The joys of computer management data analysis
Summary: why do we enjoy computer management? One of my biggest answers is the joy of data analysis. Computer management involves a ton of diverse data, so the opportunities for data analysis are practically unlimited. That's part of why my joy continues unabated after 12 years of SMS work, and nearly 20 years of computer management.
I talk to a lot of computer techies, and occasionally the topic of retirement comes up. For a surprising fraction of techies (surprising to me), they can hardly wait for retirement, even if they're young. I have trouble understanding that. Why are they in a field they don't enjoy? Why don't they enjoy IT? How can they look forward at most of their life and not be enthused? Obviously a big part of the problem is that they're missing out on the joy of data analysis!
My earliest SMS memory is poking around the SMS database and finding the central table. It linked to all the other tables, directly or indirectly, making SMS 1.x possible. That was my 'eureka moment' for SMS. I'm not sure I can entirely explain it, but at that moment I knew SMS was the right product for this stage of my career.
In many ways data analysis is like exploring the world. Columbus, Cook, Kirk, and a large number of other explorers could relate, at least to the general principle. You have a general idea of what the world looks like, but until you poke around enough you don't know what you're going to find. Sometimes you find obscure inconsequential details, and other times you find whole new opportunities that will rock your world. When you bulid up a good map of your world you can accomplish great things.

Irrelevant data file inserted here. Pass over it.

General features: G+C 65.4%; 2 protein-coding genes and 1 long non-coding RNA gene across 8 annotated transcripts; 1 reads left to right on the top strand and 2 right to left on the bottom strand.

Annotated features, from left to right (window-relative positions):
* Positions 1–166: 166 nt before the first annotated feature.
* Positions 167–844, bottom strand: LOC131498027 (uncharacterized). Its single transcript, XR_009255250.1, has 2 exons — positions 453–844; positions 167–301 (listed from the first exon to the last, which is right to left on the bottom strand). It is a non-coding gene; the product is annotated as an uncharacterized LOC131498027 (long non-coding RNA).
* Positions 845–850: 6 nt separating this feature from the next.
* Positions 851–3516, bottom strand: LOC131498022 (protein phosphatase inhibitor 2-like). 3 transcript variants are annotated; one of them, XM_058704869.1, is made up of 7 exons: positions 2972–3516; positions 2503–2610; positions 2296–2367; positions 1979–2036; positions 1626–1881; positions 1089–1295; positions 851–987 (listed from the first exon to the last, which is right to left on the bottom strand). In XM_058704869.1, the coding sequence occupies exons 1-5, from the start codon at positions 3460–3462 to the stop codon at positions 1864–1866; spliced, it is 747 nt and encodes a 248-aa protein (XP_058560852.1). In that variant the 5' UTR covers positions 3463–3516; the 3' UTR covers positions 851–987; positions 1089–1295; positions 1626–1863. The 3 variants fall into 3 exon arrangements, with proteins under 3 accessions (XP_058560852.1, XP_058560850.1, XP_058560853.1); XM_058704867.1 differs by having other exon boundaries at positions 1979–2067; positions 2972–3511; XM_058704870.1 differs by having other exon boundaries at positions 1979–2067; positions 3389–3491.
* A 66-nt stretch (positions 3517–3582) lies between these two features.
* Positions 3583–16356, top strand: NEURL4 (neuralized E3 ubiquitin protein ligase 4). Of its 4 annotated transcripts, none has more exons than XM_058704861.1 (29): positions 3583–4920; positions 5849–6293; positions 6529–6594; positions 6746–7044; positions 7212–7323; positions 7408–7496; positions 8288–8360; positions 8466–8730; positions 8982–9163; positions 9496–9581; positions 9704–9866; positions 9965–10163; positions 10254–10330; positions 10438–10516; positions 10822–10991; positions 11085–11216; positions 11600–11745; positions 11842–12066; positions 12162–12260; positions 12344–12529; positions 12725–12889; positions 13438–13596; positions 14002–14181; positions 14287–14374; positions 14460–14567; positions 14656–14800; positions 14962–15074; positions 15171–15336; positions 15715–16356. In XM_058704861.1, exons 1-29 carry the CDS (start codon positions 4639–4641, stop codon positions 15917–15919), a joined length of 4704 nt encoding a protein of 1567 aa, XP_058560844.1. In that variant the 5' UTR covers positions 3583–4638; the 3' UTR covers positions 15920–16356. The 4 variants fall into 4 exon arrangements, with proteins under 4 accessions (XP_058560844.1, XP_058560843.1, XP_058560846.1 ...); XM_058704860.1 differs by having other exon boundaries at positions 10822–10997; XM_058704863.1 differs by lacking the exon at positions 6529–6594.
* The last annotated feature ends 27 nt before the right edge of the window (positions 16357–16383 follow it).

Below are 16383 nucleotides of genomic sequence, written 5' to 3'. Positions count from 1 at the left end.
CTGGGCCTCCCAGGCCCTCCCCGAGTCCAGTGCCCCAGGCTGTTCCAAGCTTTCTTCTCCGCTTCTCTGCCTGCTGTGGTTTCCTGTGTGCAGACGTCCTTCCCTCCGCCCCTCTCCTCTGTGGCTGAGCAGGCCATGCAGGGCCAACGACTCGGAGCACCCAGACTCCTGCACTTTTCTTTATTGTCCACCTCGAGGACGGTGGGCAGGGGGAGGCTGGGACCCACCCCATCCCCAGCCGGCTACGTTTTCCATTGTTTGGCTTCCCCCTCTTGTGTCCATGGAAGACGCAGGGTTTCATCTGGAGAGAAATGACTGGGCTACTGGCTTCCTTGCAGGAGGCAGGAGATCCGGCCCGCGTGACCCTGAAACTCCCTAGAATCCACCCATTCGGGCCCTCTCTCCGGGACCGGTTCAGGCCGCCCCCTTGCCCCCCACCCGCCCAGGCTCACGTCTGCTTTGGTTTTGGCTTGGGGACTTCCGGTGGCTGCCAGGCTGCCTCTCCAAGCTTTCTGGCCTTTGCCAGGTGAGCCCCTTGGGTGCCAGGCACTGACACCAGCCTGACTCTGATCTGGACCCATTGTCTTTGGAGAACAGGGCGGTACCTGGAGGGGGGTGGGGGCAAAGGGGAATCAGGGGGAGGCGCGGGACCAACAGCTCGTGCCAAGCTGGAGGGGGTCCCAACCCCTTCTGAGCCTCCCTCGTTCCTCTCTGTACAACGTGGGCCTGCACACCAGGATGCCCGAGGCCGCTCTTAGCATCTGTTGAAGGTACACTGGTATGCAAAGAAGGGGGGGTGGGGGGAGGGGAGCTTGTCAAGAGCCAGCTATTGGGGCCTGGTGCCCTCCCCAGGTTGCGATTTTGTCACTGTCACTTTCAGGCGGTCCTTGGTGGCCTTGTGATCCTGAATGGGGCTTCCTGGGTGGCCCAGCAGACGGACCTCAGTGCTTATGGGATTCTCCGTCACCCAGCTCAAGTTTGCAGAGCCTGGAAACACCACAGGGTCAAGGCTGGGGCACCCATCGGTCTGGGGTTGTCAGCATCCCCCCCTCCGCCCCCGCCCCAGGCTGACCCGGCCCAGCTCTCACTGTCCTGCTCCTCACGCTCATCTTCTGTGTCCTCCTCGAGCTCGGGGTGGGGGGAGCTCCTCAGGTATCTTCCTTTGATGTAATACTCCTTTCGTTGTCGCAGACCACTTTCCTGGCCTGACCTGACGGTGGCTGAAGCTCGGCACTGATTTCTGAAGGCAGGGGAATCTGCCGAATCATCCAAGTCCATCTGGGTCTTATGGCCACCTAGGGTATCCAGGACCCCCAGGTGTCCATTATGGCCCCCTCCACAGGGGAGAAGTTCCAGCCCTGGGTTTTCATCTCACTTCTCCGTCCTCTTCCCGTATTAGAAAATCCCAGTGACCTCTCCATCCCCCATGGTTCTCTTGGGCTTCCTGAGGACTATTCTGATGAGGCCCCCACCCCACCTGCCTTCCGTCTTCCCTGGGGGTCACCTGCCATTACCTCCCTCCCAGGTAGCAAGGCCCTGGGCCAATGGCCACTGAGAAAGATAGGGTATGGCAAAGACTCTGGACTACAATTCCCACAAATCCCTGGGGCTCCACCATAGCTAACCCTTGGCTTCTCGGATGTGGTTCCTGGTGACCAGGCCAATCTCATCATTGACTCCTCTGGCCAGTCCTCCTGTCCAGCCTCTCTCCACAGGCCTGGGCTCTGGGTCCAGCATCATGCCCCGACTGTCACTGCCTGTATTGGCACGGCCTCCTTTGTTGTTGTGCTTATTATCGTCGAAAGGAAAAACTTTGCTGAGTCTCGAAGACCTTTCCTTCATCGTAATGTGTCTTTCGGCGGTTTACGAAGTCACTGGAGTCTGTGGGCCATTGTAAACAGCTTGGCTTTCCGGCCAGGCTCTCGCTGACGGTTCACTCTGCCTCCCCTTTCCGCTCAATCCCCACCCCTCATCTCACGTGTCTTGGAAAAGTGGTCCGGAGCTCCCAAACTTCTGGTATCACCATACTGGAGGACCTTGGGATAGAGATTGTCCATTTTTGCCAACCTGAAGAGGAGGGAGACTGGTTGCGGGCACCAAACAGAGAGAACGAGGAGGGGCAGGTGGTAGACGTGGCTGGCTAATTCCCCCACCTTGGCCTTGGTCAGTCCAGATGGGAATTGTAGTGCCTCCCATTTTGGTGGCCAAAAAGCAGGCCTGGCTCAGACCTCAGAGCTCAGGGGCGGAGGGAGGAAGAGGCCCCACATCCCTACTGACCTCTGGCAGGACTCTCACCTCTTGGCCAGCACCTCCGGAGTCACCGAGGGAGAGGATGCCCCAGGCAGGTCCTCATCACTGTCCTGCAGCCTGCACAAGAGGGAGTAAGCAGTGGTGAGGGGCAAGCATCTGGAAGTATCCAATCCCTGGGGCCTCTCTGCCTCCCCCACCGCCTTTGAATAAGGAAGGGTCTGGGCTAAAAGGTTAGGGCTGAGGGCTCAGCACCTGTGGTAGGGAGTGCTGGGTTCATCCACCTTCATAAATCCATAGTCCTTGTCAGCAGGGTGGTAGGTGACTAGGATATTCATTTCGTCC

In the case of SMS, exploring the data can tell you a lot about what your organization is all about. Where are the computers? What do the users use? What kind of data do they create? You can see a lot in what is actually out there. Theory is one thing, your data is the truth (if properly collected and analyzed).
But SMS data is also often about SMS itself. How fast did the patches get out? How successful are the software distributions? What client versions do you have? When is your inventory data being loaded? On and on it goes.
Then there's the joy of reconciling data. If one report says one thing, and a similar report says something different, why is that? That will inspire you to better understand your data (and your reporting queries). If you can't explain the discrepencies, then your missing part of the story, and quite probably important parts of the story.
If you look at my blog, you'll see evidence throughout of my enthusiasm for data analysis - so many queries, observations about data, insights about views and tables, etc. Hopefully I'm not overdoing that side of my take on computer management. But at least now you'll understand why I hit that side of things so often.
p.s. In the spirit of full disclosure, the truth is that I enjoy analysis generally. But analysis beyond data analysis is problem analysis, and that means you have to start with data collection (for good problem analysis, IMHO). I do plenty of that but it's more work so it's not as much fun as data anlaysis. And on rare occasions you can properly analyze problems without data, but only in cases such as philosophical problems, and unfortunately that work doesn't pay well. Of course you could improperly analyze real problems without good data, but who knows what kind of results you'll end up with? So data analysis is the best form of analysis. Bring on the data!